Is Fergie all that, and give De Gea a chance

Sir Alex Ferguson – is he all that? Personally, I’m counting the days until he retires. You have to respect his ability to move with the times and create a side that challenges for honours each year, but I’m just tired of him. I’m bored of the ‘mind games’, the excuses and the berating of officials. Fergie has become famous for his pre-match ‘mind games’, but as far as I can see, this is just mindless bullying of officials and other managers. It’s a disgrace how people can actively praise and embrace these primitive outbursts.

The onslaught of abuse doesn’t stop there though. On the touchline, he will constantly scream to any official that will even consider listening. Every mildly contentious decision causes a riot on the touchline, and if Fergie time isn’t at least 5 minutes when United are losing, all hell breaks loose. Even post-match, the officials aren’t safe, as Ferguson had the best view of everything that went on in the match and can’t understand why the officials aren’t as sharp-eyed as him.

Funnily though, the refs that make poor decisions in United’s favour were absolutely right, and when United win, everything’s fine. But Sir Alex uses the first excuse in the book when they drop points, the football equivalent of ‘my dog ate my homework’.  He uses the officials as a shield, deflecting the attention away from his team’s shortcomings. Last week against Spurs was a perfect example, as United didn’t play well enough to win, and spurs ironically grabbed the equaliser deep into Fergie time. Yet it was entirely the linesman’s fault for not giving United a penalty. It’s as if Ferguson believes his team are entitled to penalties. What a joke.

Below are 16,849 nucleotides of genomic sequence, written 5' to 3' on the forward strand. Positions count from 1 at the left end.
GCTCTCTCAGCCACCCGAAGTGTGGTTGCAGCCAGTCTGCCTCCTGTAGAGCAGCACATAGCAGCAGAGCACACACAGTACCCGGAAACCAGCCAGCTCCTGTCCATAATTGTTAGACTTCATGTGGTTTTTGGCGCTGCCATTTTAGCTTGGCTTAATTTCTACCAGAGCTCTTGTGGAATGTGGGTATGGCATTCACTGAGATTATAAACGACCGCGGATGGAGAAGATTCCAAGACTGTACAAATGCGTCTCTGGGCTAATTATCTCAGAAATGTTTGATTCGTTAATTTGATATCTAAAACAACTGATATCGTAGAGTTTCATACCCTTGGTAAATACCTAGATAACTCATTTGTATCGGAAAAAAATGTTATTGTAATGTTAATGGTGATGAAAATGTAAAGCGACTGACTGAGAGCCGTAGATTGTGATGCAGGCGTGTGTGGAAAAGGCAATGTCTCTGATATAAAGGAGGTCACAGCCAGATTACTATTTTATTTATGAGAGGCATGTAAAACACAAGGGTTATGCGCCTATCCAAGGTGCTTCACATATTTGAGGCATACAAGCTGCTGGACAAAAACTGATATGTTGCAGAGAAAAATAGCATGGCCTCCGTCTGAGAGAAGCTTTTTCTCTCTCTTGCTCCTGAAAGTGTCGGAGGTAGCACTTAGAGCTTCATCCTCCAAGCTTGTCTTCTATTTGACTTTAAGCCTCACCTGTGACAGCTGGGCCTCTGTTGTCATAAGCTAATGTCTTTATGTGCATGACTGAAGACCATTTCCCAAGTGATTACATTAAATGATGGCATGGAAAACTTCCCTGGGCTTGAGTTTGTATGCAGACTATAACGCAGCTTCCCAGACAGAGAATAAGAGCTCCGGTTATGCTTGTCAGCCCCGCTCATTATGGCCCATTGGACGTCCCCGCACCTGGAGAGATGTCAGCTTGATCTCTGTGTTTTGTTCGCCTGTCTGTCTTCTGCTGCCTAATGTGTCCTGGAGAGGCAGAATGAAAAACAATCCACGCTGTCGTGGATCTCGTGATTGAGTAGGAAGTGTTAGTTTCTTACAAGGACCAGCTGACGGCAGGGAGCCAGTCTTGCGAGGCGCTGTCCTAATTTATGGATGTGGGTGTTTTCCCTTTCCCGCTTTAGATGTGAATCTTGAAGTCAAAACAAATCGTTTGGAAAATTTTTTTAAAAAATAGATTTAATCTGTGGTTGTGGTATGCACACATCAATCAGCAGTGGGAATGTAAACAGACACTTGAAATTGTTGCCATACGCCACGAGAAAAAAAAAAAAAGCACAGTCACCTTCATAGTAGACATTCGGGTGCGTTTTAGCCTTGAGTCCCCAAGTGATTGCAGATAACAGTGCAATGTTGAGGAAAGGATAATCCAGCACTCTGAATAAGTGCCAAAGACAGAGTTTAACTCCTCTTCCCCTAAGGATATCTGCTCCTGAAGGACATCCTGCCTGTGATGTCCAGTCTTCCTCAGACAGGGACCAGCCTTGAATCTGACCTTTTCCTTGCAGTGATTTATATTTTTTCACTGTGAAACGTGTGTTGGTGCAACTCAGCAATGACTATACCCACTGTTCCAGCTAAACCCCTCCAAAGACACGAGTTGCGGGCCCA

Incidentally, pundits such as Gary Neville criticised keeper David De Gea for Spurs’ goal in that game, amongst reports that Ferguson is looking for a new number one. If Ferguson has any sense, he would deny these rumours and persist with the Spaniard. De Gea is obviously a confidence player and the constant rotation between him and Lindegaard is only making him settle slower to the physicality of the premier league. He is an excellent shot stopper and will get stronger and more confident with time, like Schmeichel did. He’s still only 22, which is incredibly young for a top keeper. Giving him playing time will lead to him being one of the best goalkeepers of his generation, and possibly an all time great.


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